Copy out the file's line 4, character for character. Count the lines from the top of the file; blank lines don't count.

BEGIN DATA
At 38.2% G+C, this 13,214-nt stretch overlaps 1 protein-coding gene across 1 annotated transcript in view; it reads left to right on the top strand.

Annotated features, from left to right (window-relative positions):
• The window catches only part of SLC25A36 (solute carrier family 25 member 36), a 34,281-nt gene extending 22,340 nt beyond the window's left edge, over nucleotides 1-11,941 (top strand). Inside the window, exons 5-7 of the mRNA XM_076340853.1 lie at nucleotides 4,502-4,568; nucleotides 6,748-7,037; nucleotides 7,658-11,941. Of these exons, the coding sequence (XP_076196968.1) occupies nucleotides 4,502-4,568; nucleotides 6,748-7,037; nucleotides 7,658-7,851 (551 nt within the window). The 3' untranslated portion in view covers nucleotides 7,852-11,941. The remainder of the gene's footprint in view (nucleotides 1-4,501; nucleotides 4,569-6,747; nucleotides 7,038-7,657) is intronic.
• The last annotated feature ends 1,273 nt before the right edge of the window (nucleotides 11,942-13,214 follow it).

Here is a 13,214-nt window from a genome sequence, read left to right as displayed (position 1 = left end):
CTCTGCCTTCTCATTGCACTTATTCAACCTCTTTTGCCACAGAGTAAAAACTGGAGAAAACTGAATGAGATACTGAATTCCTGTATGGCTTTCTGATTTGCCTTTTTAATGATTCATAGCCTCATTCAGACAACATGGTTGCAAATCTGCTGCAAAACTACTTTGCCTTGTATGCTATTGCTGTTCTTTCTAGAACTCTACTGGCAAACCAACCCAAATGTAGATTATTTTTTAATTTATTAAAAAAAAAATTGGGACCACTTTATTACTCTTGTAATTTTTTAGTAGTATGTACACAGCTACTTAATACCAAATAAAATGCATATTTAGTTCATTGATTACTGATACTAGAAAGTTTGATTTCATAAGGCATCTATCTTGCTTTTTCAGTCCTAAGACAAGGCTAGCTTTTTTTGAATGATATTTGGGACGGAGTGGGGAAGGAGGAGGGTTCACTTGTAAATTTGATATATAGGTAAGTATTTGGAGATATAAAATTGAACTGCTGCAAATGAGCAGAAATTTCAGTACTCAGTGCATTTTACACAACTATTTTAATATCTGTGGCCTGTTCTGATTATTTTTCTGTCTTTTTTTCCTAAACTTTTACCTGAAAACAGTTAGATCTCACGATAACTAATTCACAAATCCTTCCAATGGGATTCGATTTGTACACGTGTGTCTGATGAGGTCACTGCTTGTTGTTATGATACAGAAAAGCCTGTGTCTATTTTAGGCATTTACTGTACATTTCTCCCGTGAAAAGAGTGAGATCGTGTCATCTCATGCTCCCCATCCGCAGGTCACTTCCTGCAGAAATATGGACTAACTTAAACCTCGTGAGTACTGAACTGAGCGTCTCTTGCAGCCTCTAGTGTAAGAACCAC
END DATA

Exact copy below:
• The last annotated feature ends 1,273 nt before the right edge of the window (nucleotides 11,942-13,214 follow it).